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My love of Kabuki Kaiser’s solo D&D masterpiece “Mad Monks of Kwantoom” isn’t much of a secret. So when I saw Tim Hartin of Paratime Design playing a game of Ruins of the Undercity and posting his results to Google+, I just needed to pull out Mad Monks again and play through a few more of the 1001 Pagodas of Doom.

And the real secret of the Mad Monks of Kwantoom is that the stuff you do between expeditions to the 1001 Pagodas is usually even cooler (discovering cool stores, dealing with strange random events in town, and acquiring new missions).

Four Pagodas of Kwantoom

Four Pagodas of Kwantoom

The basic conceit of the adventuring locations is there is an island covered in a massive collection of multi-level pagodas in varying shape and condition that you explore. These four pagodas were rolled up (and stocked) purely using random tables in the book with a little twisting and bending for “best effect” based on my rolls.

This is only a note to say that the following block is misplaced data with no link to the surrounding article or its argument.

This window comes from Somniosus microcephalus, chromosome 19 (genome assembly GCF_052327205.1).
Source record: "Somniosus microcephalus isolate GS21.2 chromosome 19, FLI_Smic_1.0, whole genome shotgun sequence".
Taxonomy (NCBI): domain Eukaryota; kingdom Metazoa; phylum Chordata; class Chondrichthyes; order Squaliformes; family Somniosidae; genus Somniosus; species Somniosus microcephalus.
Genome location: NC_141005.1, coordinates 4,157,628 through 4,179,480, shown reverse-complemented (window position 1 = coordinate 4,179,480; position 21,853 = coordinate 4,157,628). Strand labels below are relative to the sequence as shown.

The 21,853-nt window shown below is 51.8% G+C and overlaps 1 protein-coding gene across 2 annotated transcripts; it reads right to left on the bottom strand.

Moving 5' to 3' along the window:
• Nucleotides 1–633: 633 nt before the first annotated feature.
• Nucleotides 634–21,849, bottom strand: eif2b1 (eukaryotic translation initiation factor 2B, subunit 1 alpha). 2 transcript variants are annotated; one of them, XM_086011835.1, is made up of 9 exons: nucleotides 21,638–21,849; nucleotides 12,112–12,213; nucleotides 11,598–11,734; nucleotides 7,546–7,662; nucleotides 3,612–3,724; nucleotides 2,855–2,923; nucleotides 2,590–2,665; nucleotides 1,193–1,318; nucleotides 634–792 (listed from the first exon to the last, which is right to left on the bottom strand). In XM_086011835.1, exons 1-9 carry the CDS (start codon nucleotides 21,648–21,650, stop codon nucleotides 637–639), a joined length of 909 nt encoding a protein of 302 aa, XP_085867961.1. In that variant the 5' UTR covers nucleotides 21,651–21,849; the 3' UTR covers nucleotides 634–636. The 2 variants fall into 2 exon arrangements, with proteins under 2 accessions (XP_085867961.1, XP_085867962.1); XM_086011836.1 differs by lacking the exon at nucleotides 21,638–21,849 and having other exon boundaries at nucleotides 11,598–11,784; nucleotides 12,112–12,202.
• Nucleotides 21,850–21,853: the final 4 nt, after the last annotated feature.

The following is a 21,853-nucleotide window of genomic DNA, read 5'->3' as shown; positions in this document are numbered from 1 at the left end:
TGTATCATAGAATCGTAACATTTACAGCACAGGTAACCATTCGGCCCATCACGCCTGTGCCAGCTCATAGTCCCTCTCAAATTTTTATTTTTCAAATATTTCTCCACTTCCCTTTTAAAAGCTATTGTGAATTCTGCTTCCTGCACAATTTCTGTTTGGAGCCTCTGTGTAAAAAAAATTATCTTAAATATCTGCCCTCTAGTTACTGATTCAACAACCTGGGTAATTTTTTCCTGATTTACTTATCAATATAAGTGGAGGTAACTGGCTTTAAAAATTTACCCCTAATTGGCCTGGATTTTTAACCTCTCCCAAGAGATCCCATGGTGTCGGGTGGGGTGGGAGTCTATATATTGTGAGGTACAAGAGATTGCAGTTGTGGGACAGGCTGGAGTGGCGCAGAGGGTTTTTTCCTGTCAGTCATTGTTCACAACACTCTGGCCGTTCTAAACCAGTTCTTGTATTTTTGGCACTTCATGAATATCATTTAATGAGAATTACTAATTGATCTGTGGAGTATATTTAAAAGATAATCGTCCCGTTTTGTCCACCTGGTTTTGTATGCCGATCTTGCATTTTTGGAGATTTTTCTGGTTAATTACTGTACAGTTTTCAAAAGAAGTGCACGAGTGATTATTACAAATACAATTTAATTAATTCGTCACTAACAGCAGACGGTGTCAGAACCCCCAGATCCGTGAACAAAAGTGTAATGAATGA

Unlike my previous play through of the Pagodas of Doom, I didn’t log my adventures through these ones. I found that last time I played the game I spent more time writing logs than actually playing – so this time the only artifact left over from the play is this map of the pagodas that were explored.

Four Pagodas of Kwantoom (no grid)

Four Pagodas of Kwantoom (no grid)

The pagodas in this map are tightly linked, seeming to be one massive structure made up of a collection of smaller turrets, chambers, and grand halls – in one case two structures are linked externally but not internally, and the second floor of one is actually reached through the other.

It is an architectural mess – the kind of thing demons and mad-men would build.


The maps on Dyson’s Dodecahedron are released for free personal use thanks to the support of awesome patrons like you over on Patreon. Every month 400 patrons come together to make these releases possible. You can help too in order to keep the flow of maps coming and to improve their quality – and even get a map of your own!